That an academic who has taught at the university level for over two decades--which I understand is his case--would have very decided views on what qualifies for inclusion in his focus area. And he is certainly both entitled to an opinion and to make it known.
Are the Liaden universe stories science fiction, space opera, space romance, something else, or a combination? No idea, but I would vote for number five, as they seem to combine one through three. In any case, I enjoy many of the novels and short stories.
As far as DD, I enjoyed the Lymond chronicles--he kind of reminded me of a historical fiction Elric--but could no get past the first two Niccolo books.

I don't post here much because I Always forget my password, but ...
What to do about this ridiculous article? OMG :) Ignore it. It is dumb.
I have been reading science fiction since 1956. Yes. All the old "greats" , all the new "romance", blah, blah. I've sold SF for years. This person only likes the most boring, trudgy, impersonal gadgetry ridden blah. Forget it.

Lymond Chronicles- I have read them repeatedly, still enjoy them. Forced myself through the Niccolo series and never picked it up again.
Just saying. Whatever happened Dunnett seemed to have , I don't know, simply lost track of a sympathetic character. So I don't judge your dislike, totally yours to have- but Lymond is not Niccolo, and her grasp and description of history is /was exquisite. Might warrant a 50 page dip into the actual Lymond Chronicles if you ever have sufficient breathing room to warrant it:)

Continue on with your brilliance please. I don't always agree with the books you like, but I love your books.

I would agree that if one loved the world building of Niccolo but hated the character giving Lymond a try is worth while since he is *much* more likeable. I would also put my 2c in for trying DD's Johnson Johnson mysteries, where the main characters are usually delightful (in my NSHO 8-> )

However, I am not offended at the idea that one might not choose to follow this advice. 8-> There are lots of books out there and one only has so much reading time. Where Cook was offensive was in his insistance that the books he didn't like were not SF because he didn't like them.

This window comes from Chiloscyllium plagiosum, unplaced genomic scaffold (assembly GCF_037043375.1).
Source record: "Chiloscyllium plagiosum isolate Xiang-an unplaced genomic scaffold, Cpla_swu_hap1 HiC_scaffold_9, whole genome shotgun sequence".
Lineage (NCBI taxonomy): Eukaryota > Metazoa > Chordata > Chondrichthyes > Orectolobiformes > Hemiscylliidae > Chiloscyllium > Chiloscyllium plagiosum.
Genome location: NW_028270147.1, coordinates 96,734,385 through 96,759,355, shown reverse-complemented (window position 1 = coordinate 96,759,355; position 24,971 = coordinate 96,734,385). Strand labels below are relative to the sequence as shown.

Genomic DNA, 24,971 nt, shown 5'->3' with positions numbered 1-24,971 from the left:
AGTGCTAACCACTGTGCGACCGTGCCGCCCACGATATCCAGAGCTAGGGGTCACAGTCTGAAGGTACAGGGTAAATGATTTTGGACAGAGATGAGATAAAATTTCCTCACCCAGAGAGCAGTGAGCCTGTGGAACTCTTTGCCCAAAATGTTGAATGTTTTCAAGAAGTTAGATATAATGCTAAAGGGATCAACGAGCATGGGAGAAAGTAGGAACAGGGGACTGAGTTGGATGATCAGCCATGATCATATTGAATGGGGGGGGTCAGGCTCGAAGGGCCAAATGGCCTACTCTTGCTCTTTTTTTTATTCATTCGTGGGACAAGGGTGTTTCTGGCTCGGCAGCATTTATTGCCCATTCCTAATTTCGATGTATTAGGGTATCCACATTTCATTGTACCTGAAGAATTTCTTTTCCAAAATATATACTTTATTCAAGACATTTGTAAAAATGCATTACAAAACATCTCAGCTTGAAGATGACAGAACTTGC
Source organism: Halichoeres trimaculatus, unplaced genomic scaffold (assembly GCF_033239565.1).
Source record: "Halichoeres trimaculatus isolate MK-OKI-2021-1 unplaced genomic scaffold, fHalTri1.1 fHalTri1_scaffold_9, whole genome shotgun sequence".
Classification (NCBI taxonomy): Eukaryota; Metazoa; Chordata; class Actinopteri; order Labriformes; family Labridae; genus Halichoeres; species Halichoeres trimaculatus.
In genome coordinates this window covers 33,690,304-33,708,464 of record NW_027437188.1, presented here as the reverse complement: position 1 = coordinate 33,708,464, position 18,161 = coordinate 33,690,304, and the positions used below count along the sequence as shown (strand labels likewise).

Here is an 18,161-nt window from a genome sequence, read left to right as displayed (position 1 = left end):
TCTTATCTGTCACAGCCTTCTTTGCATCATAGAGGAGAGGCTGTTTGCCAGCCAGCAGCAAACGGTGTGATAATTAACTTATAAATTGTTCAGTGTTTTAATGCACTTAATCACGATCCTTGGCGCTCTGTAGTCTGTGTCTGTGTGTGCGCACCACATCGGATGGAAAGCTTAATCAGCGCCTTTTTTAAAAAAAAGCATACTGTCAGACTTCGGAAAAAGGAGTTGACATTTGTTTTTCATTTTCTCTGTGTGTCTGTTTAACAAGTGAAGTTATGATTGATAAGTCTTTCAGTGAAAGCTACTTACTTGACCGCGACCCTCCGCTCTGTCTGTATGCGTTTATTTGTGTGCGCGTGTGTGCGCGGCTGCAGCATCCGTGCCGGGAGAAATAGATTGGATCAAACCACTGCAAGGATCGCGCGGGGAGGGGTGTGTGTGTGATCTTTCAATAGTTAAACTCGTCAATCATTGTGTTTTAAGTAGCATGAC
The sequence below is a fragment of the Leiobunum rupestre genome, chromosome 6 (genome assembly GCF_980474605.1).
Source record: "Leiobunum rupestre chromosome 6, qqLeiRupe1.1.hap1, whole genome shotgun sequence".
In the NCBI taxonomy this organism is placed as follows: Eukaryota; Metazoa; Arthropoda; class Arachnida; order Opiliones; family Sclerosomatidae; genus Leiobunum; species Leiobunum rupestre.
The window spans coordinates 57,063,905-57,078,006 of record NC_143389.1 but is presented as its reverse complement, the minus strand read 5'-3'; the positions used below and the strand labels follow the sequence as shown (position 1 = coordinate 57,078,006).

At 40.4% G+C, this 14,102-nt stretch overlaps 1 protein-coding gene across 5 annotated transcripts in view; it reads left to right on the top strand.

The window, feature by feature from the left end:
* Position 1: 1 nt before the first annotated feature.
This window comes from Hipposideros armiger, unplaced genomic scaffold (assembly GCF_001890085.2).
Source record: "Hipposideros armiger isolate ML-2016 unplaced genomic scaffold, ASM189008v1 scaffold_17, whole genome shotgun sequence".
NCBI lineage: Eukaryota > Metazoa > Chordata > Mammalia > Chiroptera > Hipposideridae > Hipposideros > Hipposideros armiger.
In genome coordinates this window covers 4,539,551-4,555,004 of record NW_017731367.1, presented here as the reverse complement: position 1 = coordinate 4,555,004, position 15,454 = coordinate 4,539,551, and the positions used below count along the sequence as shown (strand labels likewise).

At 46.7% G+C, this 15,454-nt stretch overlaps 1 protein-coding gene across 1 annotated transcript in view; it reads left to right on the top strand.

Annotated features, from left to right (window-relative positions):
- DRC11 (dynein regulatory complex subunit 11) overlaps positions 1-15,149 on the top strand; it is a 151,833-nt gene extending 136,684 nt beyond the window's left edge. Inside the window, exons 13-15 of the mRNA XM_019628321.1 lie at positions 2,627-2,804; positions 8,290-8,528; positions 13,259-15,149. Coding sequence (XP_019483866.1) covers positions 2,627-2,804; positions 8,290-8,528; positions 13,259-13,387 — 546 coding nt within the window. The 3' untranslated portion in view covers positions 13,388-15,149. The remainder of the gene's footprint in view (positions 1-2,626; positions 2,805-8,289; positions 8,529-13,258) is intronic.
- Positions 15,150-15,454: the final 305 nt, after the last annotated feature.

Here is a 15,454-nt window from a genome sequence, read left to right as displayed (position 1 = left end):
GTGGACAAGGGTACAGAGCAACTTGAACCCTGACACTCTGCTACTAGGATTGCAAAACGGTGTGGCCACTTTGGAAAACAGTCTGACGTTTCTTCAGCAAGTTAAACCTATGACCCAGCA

So much a matter of taste. I love reading L&M. But I love Niccolo - it perhaps helps that my beloved younger brother is so like - and the portrayal of that particular type of genius, and following step by step as it's possessor must learn to subjugate it to integrated demands of his personally forged family and nation lest he lay waste to all he can value. I love the re-created historical people of the LC and most of his fictional associates, but Lymond I've met & can do without.
But there a many popular books I've either thrown across the room after a page, a chapter or a glaringly ill used adjective, or regretted completing, so I can't take exception to anyone who doesn't share my likes.

Let's look at the contemporaries of the authors he says are real SF writers. I wonder what the good doctor thinks of EE "Doc" Smith's writing? I think anyone would be hard pressed to claim he wasn't a science fiction writer, although it's definitely space opera. Ditto for Andre Norton - while much of her work could be considered high fantasy, she also wrote what I believe should be considered hard SF.
My problem with modern hard core SF writers is that I've mostly found them to be 1) poor writers, and/or 2) boring. If I wanted to read bad written Air War College papers, acquisition briefings and 20-year strategic plans, I wouldn't have retired from the USAF - I'd get paid to read instead of paying.
I also believe that this opinion piece is probably Amazing Stories equivalent of the VMA's Miley Cyrus debacle - any publicity is good publicity, right? In the SF community, I believe this approach will backfire, because we're a little more intelligent than the average bear. If this is the kind of poor scholarship and attention gathering AS is proud of publishing, then I'm not going to waste my time reading it.

I couldn't get through the Niccolo books, either. I have a pathological hatred of liars and Claus lies and so does everyone. Haven't been able to get through a bunch of books due to that. You might, however, find Lymond more interesting, at least I have. But Dunnett's characters don't wear their hearts out like Liaden heroes do (Pat Rinn's mother to the contrary), which makes me work much harder to read them.

You might like Dunnett's mysteries, though. I'd recommend Dolly & the Doctor Bird (later retitled Operation Nassau) (aka Match for a Murderer) (1971) if you can find it. Same dense images and writing, but much friendlier stories and characters and much more humor. I need humor.

Critics will be critics. Some of the time we agree with them and sometimes not.
And ....the old standby. I know what I like.